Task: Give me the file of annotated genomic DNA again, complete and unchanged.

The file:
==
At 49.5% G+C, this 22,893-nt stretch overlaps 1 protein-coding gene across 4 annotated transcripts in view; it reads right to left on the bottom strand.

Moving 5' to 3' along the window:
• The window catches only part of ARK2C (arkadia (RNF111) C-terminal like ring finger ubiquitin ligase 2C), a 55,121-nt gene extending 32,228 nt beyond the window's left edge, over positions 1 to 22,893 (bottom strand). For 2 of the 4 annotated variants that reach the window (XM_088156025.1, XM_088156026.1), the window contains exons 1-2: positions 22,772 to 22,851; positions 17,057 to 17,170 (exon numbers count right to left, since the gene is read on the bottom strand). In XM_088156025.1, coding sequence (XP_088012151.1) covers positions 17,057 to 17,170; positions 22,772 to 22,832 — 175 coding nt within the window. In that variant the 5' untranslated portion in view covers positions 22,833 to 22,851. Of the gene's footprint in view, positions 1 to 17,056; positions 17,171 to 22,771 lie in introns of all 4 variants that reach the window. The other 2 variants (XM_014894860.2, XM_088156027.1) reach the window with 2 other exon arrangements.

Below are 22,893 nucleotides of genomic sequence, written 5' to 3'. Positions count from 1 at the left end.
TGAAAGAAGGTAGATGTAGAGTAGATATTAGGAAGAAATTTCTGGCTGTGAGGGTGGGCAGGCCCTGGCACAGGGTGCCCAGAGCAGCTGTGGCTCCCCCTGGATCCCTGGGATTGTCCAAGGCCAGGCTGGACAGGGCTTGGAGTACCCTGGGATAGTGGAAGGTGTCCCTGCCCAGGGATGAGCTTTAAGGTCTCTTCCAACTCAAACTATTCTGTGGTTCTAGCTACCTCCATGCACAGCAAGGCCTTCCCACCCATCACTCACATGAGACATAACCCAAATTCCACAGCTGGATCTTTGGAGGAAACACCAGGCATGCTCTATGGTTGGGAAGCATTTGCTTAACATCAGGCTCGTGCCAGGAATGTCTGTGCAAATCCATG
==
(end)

At 49.5% G+C, this 22,893-nt stretch overlaps 1 protein-coding gene across 4 annotated transcripts in view; it reads right to left on the bottom strand.

Moving 5' to 3' along the window:
• The window catches only part of ARK2C (arkadia (RNF111) C-terminal like ring finger ubiquitin ligase 2C), a 55,121-nt gene extending 32,228 nt beyond the window's left edge, over positions 1 to 22,893 (bottom strand). For 2 of the 4 annotated variants that reach the window (XM_088156025.1, XM_088156026.1), the window contains exons 1-2: positions 22,772 to 22,851; positions 17,057 to 17,170 (exon numbers count right to left, since the gene is read on the bottom strand). In XM_088156025.1, coding sequence (XP_088012151.1) covers positions 17,057 to 17,170; positions 22,772 to 22,832 — 175 coding nt within the window. In that variant the 5' untranslated portion in view covers positions 22,833 to 22,851. Of the gene's footprint in view, positions 1 to 17,056; positions 17,171 to 22,771 lie in introns of all 4 variants that reach the window. The other 2 variants (XM_014894860.2, XM_088156027.1) reach the window with 2 other exon arrangements.

Below are 22,893 nucleotides of genomic sequence, written 5' to 3'. Positions count from 1 at the left end.
TGAAAGAAGGTAGATGTAGAGTAGATATTAGGAAGAAATTTCTGGCTGTGAGGGTGGGCAGGCCCTGGCACAGGGTGCCCAGAGCAGCTGTGGCTCCCCCTGGATCCCTGGGATTGTCCAAGGCCAGGCTGGACAGGGCTTGGAGTACCCTGGGATAGTGGAAGGTGTCCCTGCCCAGGGATGAGCTTTAAGGTCTCTTCCAACTCAAACTATTCTGTGGTTCTAGCTACCTCCATGCACAGCAAGGCCTTCCCACCCATCACTCACATGAGACATAACCCAAATTCCACAGCTGGATCTTTGGAGGAAACACCAGGCATGCTCTATGGTTGGGAAGCATTTGCTTAACATCAGGCTCGTGCCAGGAATGTCTGTGCAAATCCATG